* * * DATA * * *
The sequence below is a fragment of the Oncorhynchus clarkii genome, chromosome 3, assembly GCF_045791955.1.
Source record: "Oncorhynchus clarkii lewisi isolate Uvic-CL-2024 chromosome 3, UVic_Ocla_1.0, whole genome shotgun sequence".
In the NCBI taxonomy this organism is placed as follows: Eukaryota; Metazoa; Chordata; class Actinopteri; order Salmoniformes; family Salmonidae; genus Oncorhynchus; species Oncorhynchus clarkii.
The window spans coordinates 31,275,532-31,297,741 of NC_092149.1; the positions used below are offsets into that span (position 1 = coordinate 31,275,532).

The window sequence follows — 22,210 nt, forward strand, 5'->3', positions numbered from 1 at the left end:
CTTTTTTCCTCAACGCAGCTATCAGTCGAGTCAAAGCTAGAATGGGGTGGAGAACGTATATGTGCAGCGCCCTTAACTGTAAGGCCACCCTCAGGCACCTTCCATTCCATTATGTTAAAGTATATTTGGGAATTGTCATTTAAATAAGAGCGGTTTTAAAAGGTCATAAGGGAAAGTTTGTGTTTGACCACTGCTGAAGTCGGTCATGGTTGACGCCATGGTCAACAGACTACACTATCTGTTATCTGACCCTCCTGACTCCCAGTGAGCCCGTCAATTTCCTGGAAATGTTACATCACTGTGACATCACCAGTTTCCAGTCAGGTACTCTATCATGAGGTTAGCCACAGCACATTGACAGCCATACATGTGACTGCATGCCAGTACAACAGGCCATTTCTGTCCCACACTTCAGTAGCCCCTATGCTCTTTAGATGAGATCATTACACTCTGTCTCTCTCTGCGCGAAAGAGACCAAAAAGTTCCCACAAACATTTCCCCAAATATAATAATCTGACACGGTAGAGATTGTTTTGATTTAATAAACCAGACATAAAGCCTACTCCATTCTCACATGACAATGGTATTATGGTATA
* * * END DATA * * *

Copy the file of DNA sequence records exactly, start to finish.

The sequence below is a fragment of the Oncorhynchus clarkii genome, chromosome 3, assembly GCF_045791955.1.
Source record: "Oncorhynchus clarkii lewisi isolate Uvic-CL-2024 chromosome 3, UVic_Ocla_1.0, whole genome shotgun sequence".
In the NCBI taxonomy this organism is placed as follows: Eukaryota; Metazoa; Chordata; class Actinopteri; order Salmoniformes; family Salmonidae; genus Oncorhynchus; species Oncorhynchus clarkii.
The window spans coordinates 31,275,532-31,297,741 of NC_092149.1; the positions used below are offsets into that span (position 1 = coordinate 31,275,532).

The window sequence follows — 22,210 nt, forward strand, 5'->3', positions numbered from 1 at the left end:
CTTTTTTCCTCAACGCAGCTATCAGTCGAGTCAAAGCTAGAATGGGGTGGAGAACGTATATGTGCAGCGCCCTTAACTGTAAGGCCACCCTCAGGCACCTTCCATTCCATTATGTTAAAGTATATTTGGGAATTGTCATTTAAATAAGAGCGGTTTTAAAAGGTCATAAGGGAAAGTTTGTGTTTGACCACTGCTGAAGTCGGTCATGGTTGACGCCATGGTCAACAGACTACACTATCTGTTATCTGACCCTCCTGACTCCCAGTGAGCCCGTCAATTTCCTGGAAATGTTACATCACTGTGACATCACCAGTTTCCAGTCAGGTACTCTATCATGAGGTTAGCCACAGCACATTGACAGCCATACATGTGACTGCATGCCAGTACAACAGGCCATTTCTGTCCCACACTTCAGTAGCCCCTATGCTCTTTAGATGAGATCATTACACTCTGTCTCTCTCTGCGCGAAAGAGACCAAAAAGTTCCCACAAACATTTCCCCAAATATAATAATCTGACACGGTAGAGATTGTTTTGATTTAATAAACCAGACATAAAGCCTACTCCATTCTCACATGACAATGGTATTATGGTATA